probably still don't have an entirely 'normal' life, but at least
they don't have to 'miss out on everything watching life go by' like
of us had this opportunity. But then, the world moves forward step by
step, and we should be glad that the next generation gets a better
deal than we did, rather than regret upon the limitations of our own
youth today also know that they have more opportunities than ever in
life. Granted, discrimination still exists. But when trans women are
even allowed to enter Miss Universe and its associated competitions
(and at least two have already done so), you feel like the sky's the
limit, and don't feel like you need to compromise on your dreams that
much. On a more everyday, 'realistic' level, news reports of trans
people making it as professionals of all kinds, models, actors,
sportspeople, even YouTube stars are becoming increasingly common.
The very low 'trans ceiling' that I felt back when I was a teen has
certainly been lifted much higher.
world owes it to trans youth to not limit their life potential via
discrimination and disapproval. I'm glad we're moving in the right
had a talk with me about feminism last week. She has become a
dedicated feminist, and she asked me if I identify as a feminist too.
I told her I would get back to her later.
those years ago I decided to reject feminism because it rejected me.
I remember writing a diary entry about this in 2007. Essentially,
feminism was a club where a large number of its members rejected
transwomen back then.
things may have changed. At least among feminists of our generation,
acceptance of transwomen has become nearly universal. Moreover, many
young feminists actually fight side-by-side with us on LGBT rights.
And young trans-friendly feminists have become increasingly confident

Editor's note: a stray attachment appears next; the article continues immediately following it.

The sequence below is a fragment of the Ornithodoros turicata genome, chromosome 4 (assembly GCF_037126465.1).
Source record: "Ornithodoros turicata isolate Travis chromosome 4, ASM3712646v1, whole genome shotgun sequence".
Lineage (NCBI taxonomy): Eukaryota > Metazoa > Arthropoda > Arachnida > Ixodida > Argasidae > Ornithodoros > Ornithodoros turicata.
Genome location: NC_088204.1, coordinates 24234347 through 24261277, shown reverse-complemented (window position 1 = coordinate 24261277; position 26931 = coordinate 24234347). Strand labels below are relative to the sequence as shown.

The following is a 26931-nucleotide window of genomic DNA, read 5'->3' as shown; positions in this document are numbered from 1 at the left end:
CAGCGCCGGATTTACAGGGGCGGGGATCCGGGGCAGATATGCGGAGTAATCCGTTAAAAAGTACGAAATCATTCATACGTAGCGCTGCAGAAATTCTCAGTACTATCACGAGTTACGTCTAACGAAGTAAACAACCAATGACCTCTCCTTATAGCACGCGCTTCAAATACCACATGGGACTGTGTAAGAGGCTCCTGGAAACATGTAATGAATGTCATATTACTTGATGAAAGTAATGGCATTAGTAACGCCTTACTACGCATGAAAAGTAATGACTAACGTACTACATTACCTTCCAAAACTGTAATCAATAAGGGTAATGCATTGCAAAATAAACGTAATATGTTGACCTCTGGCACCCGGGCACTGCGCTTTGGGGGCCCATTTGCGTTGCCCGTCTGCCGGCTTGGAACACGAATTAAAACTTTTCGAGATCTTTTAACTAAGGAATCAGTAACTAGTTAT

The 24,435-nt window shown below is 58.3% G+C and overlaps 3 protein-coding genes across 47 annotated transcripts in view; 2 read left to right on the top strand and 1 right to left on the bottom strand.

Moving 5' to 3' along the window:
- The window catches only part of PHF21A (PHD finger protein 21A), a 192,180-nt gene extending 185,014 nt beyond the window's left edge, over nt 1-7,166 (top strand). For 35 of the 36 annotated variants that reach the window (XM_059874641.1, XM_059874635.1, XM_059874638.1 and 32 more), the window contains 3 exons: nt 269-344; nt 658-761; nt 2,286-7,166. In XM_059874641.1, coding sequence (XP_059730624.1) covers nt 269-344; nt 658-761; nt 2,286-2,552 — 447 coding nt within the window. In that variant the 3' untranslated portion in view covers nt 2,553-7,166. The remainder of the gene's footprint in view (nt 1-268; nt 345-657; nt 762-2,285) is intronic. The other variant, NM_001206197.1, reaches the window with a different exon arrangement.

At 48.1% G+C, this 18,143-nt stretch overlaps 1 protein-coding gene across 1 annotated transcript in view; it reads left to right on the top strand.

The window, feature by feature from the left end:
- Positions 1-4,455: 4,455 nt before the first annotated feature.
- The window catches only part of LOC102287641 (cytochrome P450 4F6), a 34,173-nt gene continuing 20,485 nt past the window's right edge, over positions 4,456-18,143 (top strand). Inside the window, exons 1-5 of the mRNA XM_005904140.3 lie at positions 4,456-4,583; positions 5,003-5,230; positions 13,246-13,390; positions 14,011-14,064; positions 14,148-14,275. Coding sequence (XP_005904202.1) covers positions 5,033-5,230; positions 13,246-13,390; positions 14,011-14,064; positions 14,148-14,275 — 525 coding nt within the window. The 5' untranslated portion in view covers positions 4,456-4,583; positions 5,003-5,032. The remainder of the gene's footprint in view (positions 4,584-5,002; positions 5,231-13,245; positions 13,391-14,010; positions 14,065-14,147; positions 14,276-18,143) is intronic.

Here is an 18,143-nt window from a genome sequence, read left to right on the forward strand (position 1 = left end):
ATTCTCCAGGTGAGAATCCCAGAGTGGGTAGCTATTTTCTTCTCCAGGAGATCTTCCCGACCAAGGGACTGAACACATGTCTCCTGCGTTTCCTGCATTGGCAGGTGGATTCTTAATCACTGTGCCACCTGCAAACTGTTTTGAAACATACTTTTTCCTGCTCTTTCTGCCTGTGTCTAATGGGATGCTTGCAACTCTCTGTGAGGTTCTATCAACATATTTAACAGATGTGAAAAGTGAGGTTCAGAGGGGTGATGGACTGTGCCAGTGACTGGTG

about taking on transphobic feminists, even if they are otherwise
long-respected figures in the movement. Partly as a result of these
changes, more and more women's colleges in the US are opening their
doors to transwomen for the first time.
who want to identify as feminists today don't have to fight for their
right to do so like a decade ago. They are welcomed into the feminist
fold readily by the increasing majority of trans-friendly feminists.
is changing. And it's not just in relation to trans women. Marriage
equality is another area where feminism is evolving. While many old
school feminists like Julia Gillard oppose marriage equality, the new
generation of feminists not only support marriage equality, they
demand that everyone else support it too. It is still true that some
feminists, both young and old, remain sceptical of marriage. But for
younger feminists, even if they don't want marriage themselves, they
tend to see marriage equality as an equal rights issue rather than an
endorsement of marriage itself.
it has become 'fashionable' to identify as a feminist again, probably
for the first time since the 1970s. Celebrities and popstars are
increasingly identifying as feminists, and their popularity have
generally increased if they do so. In contrast to a decade ago,
nobody questions if feminism is still relevant nowadays.
this just shows that feminism, like everything else, is not fixed
through time. So should I reassess my approach to feminism? I think
it's time I did so.
the core of it, feminism is just about gender equality. I guess I can
call myself a feminist if this is what I believe in. It's OK that I
don't agree with many feminists over many issues. Many young
feminists disagree with Germaine Greer over trans issues and disagree
with Julia Gillard over marriage equality too. It doesn't mean they
can't be part of the movement. Feminism is not a political party with
a black-and-white platform, after all.
I attended one of the LGBT support meetings Maria regularly goes to,
because I was invited to talk to several trans people there about
what life feels like in the long term after transitioning.
know, before this invitation, I had never even thought about 'how
life is like now that I'm long-term post-transition'. It's not
something you naturally think about. Life just goes on, and whatever
new features of life that came about as a result of transition
gradually becomes the 'new normal'. Furthermore, while I don't feel
'gender dysphoria' anymore, my life is still quite similar to the way
it was before transition, except for gender-specific features. So